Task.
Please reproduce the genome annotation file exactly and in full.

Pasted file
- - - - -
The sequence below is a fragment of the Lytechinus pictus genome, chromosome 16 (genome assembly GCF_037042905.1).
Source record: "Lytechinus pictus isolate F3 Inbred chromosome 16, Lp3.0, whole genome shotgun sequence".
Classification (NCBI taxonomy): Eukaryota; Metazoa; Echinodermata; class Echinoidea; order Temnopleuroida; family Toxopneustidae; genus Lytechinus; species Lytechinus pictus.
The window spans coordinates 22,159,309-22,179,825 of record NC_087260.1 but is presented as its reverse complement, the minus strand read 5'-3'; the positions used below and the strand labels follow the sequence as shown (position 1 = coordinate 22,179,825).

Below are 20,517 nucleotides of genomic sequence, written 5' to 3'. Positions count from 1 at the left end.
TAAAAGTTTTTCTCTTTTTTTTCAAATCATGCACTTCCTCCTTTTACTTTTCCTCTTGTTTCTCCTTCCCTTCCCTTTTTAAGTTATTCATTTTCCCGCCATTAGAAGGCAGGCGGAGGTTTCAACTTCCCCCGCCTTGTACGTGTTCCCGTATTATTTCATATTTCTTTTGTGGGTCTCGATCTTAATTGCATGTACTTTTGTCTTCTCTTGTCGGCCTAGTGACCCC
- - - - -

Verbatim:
The sequence below is a fragment of the Lytechinus pictus genome, chromosome 16 (genome assembly GCF_037042905.1).
Source record: "Lytechinus pictus isolate F3 Inbred chromosome 16, Lp3.0, whole genome shotgun sequence".
Classification (NCBI taxonomy): Eukaryota; Metazoa; Echinodermata; class Echinoidea; order Temnopleuroida; family Toxopneustidae; genus Lytechinus; species Lytechinus pictus.
The window spans coordinates 22,159,309-22,179,825 of record NC_087260.1 but is presented as its reverse complement, the minus strand read 5'-3'; the positions used below and the strand labels follow the sequence as shown (position 1 = coordinate 22,179,825).

Below are 20,517 nucleotides of genomic sequence, written 5' to 3'. Positions count from 1 at the left end.
TAAAAGTTTTTCTCTTTTTTTTCAAATCATGCACTTCCTCCTTTTACTTTTCCTCTTGTTTCTCCTTCCCTTCCCTTTTTAAGTTATTCATTTTCCCGCCATTAGAAGGCAGGCGGAGGTTTCAACTTCCCCCGCCTTGTACGTGTTCCCGTATTATTTCATATTTCTTTTGTGGGTCTCGATCTTAATTGCATGTACTTTTGTCTTCTCTTGTCGGCCTAGTGACCCC